Matter, Energy, and Life of Michael A. Castello.

Pager Trouble

One of the first items I was issued when I started residency, along with my ID badge, was a pager. Yes, we still have pagers, which has invited derisive remarks from local churls if we go out immediately after work and forget to leave them in the car. You may be surprised to learn that we heavily rely upon fax machines as well. Modern medicine!

Turns out one of the first things you need as a resident is a pager.
Turns out one of the first things you need as a resident is a pager.

At UCSD, our pagers aren’t even two-way, which causes much consternation when, as a Millennial, I receive what are essentially text messages to which I cannot respond. There have been other challenges as well: For example, my pager number isn’t attached to my name in Epic, our EMR. I initially tried asking the IT department in charge of Epic to update my profile, but apparently if you’re a resident, that task is delegated to Someone Else. One might think they could simply enter the number into the appropriate field, but I guess it’s grayed out for them or something.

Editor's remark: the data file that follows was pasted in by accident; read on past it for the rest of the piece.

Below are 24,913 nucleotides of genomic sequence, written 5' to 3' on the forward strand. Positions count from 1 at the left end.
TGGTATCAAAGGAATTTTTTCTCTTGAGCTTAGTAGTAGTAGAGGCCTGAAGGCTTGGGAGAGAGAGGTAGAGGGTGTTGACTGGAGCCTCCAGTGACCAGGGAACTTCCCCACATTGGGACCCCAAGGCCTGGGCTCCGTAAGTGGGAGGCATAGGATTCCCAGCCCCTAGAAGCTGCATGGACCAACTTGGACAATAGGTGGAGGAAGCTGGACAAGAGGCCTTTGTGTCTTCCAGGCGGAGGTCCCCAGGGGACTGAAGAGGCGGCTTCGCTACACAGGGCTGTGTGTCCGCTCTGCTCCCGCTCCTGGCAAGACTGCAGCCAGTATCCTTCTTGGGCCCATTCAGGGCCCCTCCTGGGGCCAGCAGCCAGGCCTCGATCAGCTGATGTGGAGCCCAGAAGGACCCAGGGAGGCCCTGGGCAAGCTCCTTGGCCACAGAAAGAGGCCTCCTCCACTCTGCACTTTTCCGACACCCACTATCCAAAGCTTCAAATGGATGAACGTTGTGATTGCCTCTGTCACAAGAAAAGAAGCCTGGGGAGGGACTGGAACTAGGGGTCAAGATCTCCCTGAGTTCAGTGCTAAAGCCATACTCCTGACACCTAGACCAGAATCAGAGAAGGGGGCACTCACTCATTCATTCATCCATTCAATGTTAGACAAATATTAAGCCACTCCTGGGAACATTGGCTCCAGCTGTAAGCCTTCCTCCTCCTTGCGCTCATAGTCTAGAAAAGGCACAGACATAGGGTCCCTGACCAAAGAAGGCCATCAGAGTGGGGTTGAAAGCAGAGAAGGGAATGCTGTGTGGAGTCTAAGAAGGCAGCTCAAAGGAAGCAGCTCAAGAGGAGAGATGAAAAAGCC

Every so often I receive pages meant for someone else, causing an initial moment of panic as I am the least qualified person to address whatever the paged issue entails. This was especially common immediately after starting: My first week of internship I repeatedly received urgent pages from some kind of cardiac transplant dispatch, leading to an extended phone call where I patiently explained that no, I am not the doctor in question, nor am I their authorized representative, and in fact am an intern-level resident in Child Neurology at UCSD. At one point all of us interns received what appeared to be a series of emails in German. Herr Ottar is missing some information about his chronic pain patient; however, the entire UCSD Pediatrics Intern Class is well aware.

This week I got a “test page” from someone in Cardiology. While questioning whether or not I was expected to call back, a flurry of pages began to arrive from people informing the initial sender that they had paged the wrong person. A look at our intern group message confirmed: Something was amiss at Pager Central. We had a hospital-wide reply allpocalypse in effect, complete with an exasperated plea from some unfortunate soul who most likely was working nights and attempting to sleep.


Some unfortunate soul
Since when did pagers even have a "reply all" function?!

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